I'm a sleep expert – here's what to eat, bring and listen to when staying in hotels | The Sun

SLEEPING in a hotel room is often not as easy as it might seem, no matter how comfy the bed is.

People get used to their own mattresses and duvets, and the slightest change to a sleep routine can keep a person up all night.

However, Carl Walsh, sleep expert and owner of BedGuru, has revealed how travellers can improve their chances of getting a good night's sleep when staying in a bed that is not their own.

Make sure your hotel room is at an optimal temperature

"If you're too cold, you'll be shivering all night, but too hot, and you'll be sweating, tossing, and turning!

"Cooler is often better to encourage sleep, so I'd recommend setting your room between 15.5°C and 20°C.”

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Pack your own pillowcase for familiarity

"The smell of your own home is comforting and the feeling of familiarity helps you to drift off easier."

Don’t be shy to ask for a new room

"Many of us tend to shy away from saying when something isn't quite right, and instead, we'll put up with the pain.

"But when it's impacting your sleep, that's not ok. Hotel staff are used to this so don’t be afraid to say something if something isn’t quite right."

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Use white noise or classical music

"If your partner snores, or you're a light sleeper, white noise or classical music can drown out any surrounding sounds and help you drift off to sleep.

"They're also great to help reduce anxiety as your focus is on the soothing sound instead of any lingering thoughts."

Wait approximately 2-3 hours between eating and going to bed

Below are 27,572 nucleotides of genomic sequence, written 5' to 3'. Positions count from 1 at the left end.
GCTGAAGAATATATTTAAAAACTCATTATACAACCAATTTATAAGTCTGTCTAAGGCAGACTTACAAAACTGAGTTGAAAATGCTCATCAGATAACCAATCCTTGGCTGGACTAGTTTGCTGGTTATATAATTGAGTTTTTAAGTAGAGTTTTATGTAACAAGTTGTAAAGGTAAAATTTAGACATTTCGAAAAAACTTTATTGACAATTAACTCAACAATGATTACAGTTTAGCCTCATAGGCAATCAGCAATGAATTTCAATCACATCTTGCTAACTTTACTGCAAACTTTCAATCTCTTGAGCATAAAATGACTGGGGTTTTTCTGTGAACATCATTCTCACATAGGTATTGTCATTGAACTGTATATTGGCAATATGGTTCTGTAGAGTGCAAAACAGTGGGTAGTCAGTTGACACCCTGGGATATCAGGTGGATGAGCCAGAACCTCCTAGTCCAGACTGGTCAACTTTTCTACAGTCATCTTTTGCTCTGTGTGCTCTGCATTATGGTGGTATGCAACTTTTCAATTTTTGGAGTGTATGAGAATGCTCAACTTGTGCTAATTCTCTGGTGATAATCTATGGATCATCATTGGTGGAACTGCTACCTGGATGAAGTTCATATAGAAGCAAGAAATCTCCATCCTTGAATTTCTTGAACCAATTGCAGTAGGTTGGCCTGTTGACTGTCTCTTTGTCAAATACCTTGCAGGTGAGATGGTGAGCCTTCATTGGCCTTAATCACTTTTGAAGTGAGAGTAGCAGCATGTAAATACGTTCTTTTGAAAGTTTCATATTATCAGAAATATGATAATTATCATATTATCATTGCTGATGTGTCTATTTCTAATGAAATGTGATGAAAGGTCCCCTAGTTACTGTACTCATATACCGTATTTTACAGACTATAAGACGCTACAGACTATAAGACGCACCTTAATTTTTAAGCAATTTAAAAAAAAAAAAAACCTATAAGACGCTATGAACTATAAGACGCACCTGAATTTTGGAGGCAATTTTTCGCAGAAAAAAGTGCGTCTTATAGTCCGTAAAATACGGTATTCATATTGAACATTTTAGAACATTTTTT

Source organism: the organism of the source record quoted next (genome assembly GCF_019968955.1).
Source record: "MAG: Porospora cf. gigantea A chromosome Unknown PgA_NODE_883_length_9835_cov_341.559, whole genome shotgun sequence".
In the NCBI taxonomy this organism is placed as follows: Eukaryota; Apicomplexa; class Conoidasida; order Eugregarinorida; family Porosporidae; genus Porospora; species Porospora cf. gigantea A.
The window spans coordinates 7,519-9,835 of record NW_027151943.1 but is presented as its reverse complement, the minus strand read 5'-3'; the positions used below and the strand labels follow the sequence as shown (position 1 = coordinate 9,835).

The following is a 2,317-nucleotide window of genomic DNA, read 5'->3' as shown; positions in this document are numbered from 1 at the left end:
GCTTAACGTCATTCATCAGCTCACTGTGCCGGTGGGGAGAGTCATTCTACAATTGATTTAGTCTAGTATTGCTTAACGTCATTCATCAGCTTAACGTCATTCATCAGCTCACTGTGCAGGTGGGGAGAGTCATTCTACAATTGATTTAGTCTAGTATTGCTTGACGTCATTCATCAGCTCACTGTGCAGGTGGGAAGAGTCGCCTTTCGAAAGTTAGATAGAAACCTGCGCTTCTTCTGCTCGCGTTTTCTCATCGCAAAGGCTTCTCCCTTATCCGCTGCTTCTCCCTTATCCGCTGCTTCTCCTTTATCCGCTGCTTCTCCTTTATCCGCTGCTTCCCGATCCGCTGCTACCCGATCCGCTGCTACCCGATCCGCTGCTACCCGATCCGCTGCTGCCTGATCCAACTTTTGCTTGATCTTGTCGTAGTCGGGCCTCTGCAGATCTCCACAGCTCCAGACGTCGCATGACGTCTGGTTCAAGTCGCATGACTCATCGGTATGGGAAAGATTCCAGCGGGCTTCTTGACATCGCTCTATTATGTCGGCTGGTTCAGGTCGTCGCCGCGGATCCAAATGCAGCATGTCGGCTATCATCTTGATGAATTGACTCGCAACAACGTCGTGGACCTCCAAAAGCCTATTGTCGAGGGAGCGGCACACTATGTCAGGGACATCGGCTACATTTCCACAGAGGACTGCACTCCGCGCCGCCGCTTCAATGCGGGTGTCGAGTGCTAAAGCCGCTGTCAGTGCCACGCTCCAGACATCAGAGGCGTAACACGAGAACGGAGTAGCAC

"Leave several hours between your evening meal and going to sleep to allow your body enough time to digest your food."

Bring other small items from your home to the hotel room

"Similar to taking your own pillows, take your own blanket, favourite socks, or even diffuser.

"It can help to create comforting familiarity when staying somewhere new."

Hang the “do not disturb” sign on your doorknob

This will prevent hotel staff from interrupting on your sleep, especially if you're trying to sleep off some jet lag during the day.

Carl also reveals how those travelling can affect their sleep through their meal choices.

While going on holiday is often the perfect chance to go out for a meal, there are certain foods to avoid where possible.

Those foods are:

  • Hard cheeses, as these contain high levels of amino acid tyramine which promotes alertness in our brains.
  • Spicy foods can cause you to have digestion issues. As well as indigestion, foods that contain capsaicin can make it harder for your body to regulate its temperature.
  • Fatty foods like burgers, fried foods, and baked goods are hard for your stomach to digest and can cause heartburn which gets in the way of sleep.
  • Dark chocolate has a similar effect to caffeinated drinks, while chocolate is also filled with theobromine, another stimulant that can increase your heart rate and result in sleepless nights.

Carl is not the only expert to provide hints on how to sleep well in a hotel.

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